- The woolly flying squirrel was thought to be extinct for 70 years until it was rediscovered in northern Pakistan in 1994. Four feet long from nose to tail, it is the largest squirrel in the world. It lives in cliff caves and glides down to pine trees at night to feed.
Pakistan has one of the highest rates of deforestation in the world. The region known as the Northern Areas is only 4 percent forested, and the pine forests of the Diamer and southern Gilgit districts are one of the country’s last remaining large tracts of conifers. Extensive, often illegal logging is quickly reducing what’s left of the pine, spruce, cedar, and juniper trees. Logging provides little economic return to local communities, and the loss of trees also causes soil erosion and drying that threatens the people’s ability to survive over the long-term.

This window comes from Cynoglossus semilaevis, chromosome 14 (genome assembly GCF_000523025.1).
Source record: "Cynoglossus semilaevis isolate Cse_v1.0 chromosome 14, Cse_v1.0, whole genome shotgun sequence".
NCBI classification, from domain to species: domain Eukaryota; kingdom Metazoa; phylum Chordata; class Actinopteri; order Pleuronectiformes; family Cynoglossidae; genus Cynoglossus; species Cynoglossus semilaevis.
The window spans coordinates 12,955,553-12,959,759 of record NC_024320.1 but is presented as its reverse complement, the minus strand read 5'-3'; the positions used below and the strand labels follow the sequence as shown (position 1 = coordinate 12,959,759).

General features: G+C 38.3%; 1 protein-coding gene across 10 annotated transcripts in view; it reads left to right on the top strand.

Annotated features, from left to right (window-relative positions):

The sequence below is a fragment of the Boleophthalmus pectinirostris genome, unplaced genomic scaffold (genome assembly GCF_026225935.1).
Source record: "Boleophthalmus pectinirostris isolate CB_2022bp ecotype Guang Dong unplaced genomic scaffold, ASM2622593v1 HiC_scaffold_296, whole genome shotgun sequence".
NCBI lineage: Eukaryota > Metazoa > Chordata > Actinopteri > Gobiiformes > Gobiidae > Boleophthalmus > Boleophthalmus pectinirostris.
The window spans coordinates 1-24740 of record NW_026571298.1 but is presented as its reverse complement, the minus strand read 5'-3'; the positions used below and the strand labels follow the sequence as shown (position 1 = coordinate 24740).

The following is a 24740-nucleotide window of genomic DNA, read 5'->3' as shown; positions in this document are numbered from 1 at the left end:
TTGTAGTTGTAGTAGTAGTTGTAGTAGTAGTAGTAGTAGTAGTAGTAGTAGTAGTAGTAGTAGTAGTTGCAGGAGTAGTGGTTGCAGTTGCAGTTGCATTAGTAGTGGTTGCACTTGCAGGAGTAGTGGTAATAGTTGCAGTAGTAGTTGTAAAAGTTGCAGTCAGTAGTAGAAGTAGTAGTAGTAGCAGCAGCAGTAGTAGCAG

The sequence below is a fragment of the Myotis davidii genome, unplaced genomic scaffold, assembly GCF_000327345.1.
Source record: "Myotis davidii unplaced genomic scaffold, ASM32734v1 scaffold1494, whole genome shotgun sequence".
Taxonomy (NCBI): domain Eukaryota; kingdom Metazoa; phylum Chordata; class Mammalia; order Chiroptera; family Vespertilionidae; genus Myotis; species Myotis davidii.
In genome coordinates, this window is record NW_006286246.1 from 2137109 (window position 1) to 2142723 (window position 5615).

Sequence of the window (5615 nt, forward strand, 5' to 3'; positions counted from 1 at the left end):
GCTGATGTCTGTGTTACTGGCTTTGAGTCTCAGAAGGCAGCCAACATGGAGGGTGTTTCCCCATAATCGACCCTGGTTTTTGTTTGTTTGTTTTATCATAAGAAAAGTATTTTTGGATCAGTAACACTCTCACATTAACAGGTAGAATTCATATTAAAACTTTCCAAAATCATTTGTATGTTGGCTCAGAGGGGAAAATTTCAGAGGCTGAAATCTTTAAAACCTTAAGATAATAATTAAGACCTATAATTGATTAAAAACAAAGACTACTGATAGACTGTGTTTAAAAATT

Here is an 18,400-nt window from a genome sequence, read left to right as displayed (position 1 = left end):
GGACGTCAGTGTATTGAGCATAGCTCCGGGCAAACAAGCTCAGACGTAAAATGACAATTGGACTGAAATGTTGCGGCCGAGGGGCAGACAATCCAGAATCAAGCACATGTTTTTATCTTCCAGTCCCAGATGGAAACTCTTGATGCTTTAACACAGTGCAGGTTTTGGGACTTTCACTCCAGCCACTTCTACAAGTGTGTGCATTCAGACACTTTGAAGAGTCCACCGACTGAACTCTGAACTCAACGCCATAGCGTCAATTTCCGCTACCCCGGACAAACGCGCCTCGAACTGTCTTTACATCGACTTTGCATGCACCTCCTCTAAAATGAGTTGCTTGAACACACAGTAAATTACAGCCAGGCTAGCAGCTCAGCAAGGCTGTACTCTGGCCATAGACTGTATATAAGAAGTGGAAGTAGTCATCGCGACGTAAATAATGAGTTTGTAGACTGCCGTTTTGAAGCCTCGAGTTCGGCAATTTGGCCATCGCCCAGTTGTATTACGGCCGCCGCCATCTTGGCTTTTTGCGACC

Deforestation isn’t the only threat to the environmental integrity of Northern Pakistan. Extensive hunting is also a major problem, especially with the recent influx of modern weapons from two decades of conflict in Afghanistan. Populations of markhor, urial, Asiatic black bear, snow leopard, and various pheasants (e.g., monal, koklass, cheer, western tragopan) have declined precipitously in recent years. There is an urgent need to regulate and enforce restrictions on hunting and logging through community-based agreements.
WCS has a long history in Northern Pakistan, beginning with Dr. George Schaller’s surveys of wild sheep, goats, and snow leopards in the 1970s. He published two books on this work, Mountain Monarchs and Stones of Silence, and contributed to the creation of Khunjerab National Park. In 1997, WCS began a program to assist local communities in the Tribal Areas of Diamer and southern Gilgit districts to manage their forests and wildlife in a sustainable manner—aid the communities had requested during extensive consultations with WCS.